It says Ganic and Kljujic ordered the attack even though an agreement had been made to allow the Second Military Regional Staffs of the JNA to leave Sarajevo peacefully.

The report alleges that, in this way, the two men “directly participated in killing and wounding several tens of JNA members”.
While there is doubt about the number dead there is none that some died. Nor that Ganic, as deputy President with Izetbegovic arrested had command authority. Nor that he personally had signed on the cease fire that was to allow the JNA (Jugoslav National Army) forces to leave. Nor that they were doing so peacefully & were therefore in no way combatant. There is, at the very least, a clear prima facie case that Ganic was responsible for mass murder. In his defence he may & now appears to be saying that the attack started without his permission. That is something a defence lawyer would be perfectly right to claim & a prosecution one to examine. The fact that neither Jusef Pasina nor anybody else has been arrested for what would be, if not so authorised, not only mass murder but mutiny.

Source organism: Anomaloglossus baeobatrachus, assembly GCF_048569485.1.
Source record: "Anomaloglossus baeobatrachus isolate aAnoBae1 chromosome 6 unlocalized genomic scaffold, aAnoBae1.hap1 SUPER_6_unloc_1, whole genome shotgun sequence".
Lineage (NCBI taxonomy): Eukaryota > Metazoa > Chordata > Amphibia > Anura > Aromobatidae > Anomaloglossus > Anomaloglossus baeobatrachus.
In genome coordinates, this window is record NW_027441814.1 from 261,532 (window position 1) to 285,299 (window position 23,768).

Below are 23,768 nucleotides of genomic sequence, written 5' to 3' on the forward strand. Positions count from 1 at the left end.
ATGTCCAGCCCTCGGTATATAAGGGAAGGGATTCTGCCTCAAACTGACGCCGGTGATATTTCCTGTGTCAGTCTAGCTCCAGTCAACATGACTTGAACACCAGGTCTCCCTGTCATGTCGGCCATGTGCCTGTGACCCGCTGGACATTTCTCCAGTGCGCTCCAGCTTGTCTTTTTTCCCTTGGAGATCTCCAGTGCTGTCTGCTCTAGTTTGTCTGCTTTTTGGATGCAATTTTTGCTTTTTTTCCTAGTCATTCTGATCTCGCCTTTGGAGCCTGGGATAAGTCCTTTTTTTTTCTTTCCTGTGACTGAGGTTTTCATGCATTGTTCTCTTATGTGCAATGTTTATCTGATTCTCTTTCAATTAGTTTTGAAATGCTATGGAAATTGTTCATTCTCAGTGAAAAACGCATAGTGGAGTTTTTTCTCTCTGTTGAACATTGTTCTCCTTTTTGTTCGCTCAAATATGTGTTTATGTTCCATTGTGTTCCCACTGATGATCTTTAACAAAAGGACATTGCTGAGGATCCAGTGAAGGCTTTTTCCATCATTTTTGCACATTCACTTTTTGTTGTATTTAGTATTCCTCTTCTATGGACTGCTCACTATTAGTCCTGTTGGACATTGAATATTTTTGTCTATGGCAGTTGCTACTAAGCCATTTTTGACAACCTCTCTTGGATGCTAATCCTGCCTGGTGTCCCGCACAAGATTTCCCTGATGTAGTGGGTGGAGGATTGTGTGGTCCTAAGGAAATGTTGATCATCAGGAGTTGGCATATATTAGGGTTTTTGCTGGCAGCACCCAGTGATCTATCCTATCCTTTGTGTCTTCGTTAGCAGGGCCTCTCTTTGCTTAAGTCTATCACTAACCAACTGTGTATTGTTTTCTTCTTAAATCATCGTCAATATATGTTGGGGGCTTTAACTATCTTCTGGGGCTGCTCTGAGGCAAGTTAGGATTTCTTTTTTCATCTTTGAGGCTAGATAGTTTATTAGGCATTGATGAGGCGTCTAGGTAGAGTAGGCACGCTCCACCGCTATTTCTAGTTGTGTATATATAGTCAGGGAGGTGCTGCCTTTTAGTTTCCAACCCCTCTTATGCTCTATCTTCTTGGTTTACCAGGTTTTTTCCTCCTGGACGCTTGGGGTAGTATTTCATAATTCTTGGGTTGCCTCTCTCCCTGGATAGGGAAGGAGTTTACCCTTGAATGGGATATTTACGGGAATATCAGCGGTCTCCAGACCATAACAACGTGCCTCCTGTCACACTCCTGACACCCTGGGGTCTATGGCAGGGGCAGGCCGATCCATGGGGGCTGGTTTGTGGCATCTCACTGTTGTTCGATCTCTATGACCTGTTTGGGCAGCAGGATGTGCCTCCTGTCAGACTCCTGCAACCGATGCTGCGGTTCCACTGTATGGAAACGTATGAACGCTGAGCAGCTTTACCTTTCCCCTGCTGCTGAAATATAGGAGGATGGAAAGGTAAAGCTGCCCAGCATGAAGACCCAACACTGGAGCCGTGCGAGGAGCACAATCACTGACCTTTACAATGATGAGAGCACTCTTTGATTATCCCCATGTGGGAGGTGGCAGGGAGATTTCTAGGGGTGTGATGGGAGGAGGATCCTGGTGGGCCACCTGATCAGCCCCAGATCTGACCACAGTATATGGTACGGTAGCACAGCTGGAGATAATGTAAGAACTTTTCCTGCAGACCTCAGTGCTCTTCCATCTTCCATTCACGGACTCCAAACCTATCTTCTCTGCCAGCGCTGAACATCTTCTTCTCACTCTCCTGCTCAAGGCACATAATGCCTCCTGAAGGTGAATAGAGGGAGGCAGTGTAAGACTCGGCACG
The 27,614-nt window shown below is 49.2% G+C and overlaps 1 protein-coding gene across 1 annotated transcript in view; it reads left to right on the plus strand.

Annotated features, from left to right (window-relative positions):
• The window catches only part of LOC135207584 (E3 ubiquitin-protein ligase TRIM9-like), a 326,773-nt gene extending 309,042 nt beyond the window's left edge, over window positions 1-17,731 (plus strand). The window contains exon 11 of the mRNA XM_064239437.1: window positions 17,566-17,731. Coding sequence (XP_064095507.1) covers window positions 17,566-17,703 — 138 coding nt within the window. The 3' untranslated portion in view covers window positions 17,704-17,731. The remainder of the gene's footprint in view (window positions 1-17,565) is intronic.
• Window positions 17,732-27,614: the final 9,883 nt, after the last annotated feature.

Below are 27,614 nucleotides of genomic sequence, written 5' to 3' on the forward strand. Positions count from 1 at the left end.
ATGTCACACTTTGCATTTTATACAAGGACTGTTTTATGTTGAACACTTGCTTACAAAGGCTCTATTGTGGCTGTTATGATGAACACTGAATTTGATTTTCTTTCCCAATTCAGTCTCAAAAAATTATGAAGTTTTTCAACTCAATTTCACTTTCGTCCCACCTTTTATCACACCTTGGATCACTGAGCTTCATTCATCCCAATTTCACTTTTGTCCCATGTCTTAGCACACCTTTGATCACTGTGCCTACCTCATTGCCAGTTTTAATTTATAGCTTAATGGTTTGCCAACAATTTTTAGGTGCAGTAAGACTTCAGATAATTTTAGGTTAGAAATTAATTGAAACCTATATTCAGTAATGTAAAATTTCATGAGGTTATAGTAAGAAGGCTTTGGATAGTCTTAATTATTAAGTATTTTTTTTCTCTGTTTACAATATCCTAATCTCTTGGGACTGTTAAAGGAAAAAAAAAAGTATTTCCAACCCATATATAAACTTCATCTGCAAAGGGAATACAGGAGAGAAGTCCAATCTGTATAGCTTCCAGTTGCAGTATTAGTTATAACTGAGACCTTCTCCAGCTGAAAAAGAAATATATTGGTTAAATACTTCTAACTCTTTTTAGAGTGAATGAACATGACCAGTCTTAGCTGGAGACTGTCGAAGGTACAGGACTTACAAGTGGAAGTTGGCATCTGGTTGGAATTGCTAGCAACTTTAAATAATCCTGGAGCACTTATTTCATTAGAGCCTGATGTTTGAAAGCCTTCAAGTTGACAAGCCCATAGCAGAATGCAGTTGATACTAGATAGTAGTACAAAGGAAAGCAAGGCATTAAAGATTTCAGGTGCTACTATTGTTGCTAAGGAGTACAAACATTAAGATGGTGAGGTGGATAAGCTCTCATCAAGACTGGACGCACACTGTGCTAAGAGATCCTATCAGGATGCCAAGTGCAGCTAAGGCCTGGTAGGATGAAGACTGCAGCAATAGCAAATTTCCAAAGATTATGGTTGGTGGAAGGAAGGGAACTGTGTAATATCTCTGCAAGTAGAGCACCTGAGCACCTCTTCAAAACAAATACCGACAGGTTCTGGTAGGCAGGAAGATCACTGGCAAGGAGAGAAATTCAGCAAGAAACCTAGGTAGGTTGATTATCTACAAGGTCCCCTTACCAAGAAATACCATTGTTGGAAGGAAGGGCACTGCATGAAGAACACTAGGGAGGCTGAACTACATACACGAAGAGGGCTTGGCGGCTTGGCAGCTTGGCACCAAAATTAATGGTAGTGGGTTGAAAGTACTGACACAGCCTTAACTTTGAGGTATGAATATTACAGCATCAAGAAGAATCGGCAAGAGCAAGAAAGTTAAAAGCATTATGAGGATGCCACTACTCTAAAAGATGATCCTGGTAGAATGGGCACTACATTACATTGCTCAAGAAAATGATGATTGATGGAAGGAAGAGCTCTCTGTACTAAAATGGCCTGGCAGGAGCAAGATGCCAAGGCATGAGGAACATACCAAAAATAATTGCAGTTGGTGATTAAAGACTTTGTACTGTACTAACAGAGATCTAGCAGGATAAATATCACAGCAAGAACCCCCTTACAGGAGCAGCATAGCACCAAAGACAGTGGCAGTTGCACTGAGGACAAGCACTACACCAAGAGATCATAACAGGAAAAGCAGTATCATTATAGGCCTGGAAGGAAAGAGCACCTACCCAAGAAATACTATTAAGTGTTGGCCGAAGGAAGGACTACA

The Serbian government, which is recognised as the successor state of Yugoslavia has a clear interest here that may not apply to other cases - namely that the victims were serving members of the Yugoslav armed forces & presumably in most cases citizens of what is now Serbia. As such they have a remit which may not apply generally even though very many murders by our Bosnia Muslim, Croatian Nazi, KLA etc friends were much worse.

There is no question that we have undertaken a legal duty to extradite him if there is a case to answer.

The request is valid if it states that it is a request for a person accused or convicted of an offence and it is made by an appropriate authority of the requesting territory such as a diplomatic or consular representative.

Paperwork is needed to get the case off the ground:

particulars of the person whose return is requested
particulars of the offence of which he is accused or was convicted